Elizabeth Warren’s sound strategy

By Tim Pierce — Own work, CC BY-SA 3.0, https://commons.wikimedia.org/w/index.php?curid=22534937

To external observers, political campaigns seem to revolve around big issues, the horserace, and big news.

To those of us who have worked on political campaigns, we know that campaigns are actually about hard work and drudgery.

The press loves to report on big stories, so they look for those. But the real news in political campaigns happens in the day-to-day grind of building up an organization that will propel you to victory on election day. As one of my political mentors once said, what wins campaigns is discipline.

The best run campaigns start out with a focused plan, and then implement that plan with precision. For example, in a local race, you would advise the candidate to spend his or her time going door-to-door — in other words meeting voters — and raising money for the media blast right before election day. Succeeding in these efforts takes time and hard work, not big headlines.

The irony is that electing a President is much more like running for a local office than running a national campaign, at least initially. Right now, we have a field of 21 (!!!) candidates for the Democratic nomination. That’s more candidates than can be seated on the debate stage at once. My guess is that several will drop out over time, perhaps targeting a swing Senate district rather than the Presidency. As a result, expect John Hickenlooper to run for Senate in Colorado and Julian Castro or Beto O’Rourke to run in Texas, and potential candidate Steve Bullock to run in Montana.

With that kind of field, nobody will be able to break through the noise, with the possible exceptions of Biden and Sanders. So candidates like Elizabeth Warren need to find a way to build up support that will bring them into contention. From what I have seen, Warren is doing exactly that.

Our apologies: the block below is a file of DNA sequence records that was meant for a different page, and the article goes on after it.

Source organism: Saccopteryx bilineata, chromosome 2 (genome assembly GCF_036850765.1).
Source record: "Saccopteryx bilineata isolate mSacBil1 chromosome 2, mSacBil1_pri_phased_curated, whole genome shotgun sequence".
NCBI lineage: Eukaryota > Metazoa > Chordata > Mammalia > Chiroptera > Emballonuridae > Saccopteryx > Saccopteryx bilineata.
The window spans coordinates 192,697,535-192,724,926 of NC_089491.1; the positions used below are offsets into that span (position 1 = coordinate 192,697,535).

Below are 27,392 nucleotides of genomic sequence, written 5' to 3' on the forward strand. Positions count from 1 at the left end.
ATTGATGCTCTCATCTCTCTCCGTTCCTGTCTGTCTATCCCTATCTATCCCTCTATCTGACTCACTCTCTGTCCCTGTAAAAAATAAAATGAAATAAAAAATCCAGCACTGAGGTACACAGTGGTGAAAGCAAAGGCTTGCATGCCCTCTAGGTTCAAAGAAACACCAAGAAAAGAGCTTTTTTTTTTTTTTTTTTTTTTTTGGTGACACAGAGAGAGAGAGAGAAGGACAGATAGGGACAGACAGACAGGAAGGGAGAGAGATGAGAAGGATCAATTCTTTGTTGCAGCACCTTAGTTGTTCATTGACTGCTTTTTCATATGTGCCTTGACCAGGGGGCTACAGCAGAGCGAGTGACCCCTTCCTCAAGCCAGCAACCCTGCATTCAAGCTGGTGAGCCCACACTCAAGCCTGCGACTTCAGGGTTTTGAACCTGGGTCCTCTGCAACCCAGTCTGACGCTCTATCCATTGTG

In developing her strategy, Warren is relying upon the successful approach taken by another Democratic Senator from Massachusetts who ran for President: John Kerry. Back in 2003, Kerry was well on his way to also-ran status with his campaign being eclipsed by the much more media-savvy Howard Dean and the much more well known Dick Gephardt. In late 2003, Kerry decided to move virtually his entire campaign to Iowa and essentially lived there for two months, spending all his time meeting voters and even going door-to-door, just like a local candidate. The result: he won Iowa.

The next big test would be New Hampshire. Given that Kerry represented a neighboring state — Massachusetts — he was in good stead there. Of course, he did have Vermont Governor Howard Dean in the race, but much of New Hampshire watches Boston TV, virtually none of it watches Vermont TV.

Similarly, Warren just won an election for U.S. Senator in Massachusetts by a wide margin, and her opponent Bernie Sanders represents Vermont. Clearly, this year has a very similar dynamic to 2004.

Unlike Kerry, Warren isn’t waiting for her campaign to virtually implode before she focuses her efforts on Iowa. According to the New York Times, she has been building a massive Iowa organization with multiple offices and over 50 staff on the ground. By far, she has made the greatest commitment of any Democratic candidate, and such organizations make a difference in small, rural states like Iowa which hold a complicated nomination process, a caucus.

Certainly, some of Warren’s actions as a candidate have concerned me. Her handling of the DNA results regarding her Native American heritage was a fiasco that will dog her throughout the campaign. And it was totally unnecessary. Similarly, she might come to regret her decision not to take large contributions, although her ability to transfer over $10 million from her Senate campaign committee has certainly blunted that decision’s effect.

Nevertheless, her singular focus on policy has differentiated her from the other candidates. She has an impressive background, and her liberal credentials are without comparison — something that matters deeply to the Democratic activists who will decide the nomination. It is not surprising that such a disciplined and thoughtful candidate would be developing such an effective campaign operation Team Warren.

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Mike is an Assistant Professor of Management for Legal and Ethical Studies at Oakland U. Mike combines his scholarship with practical experience in politics.

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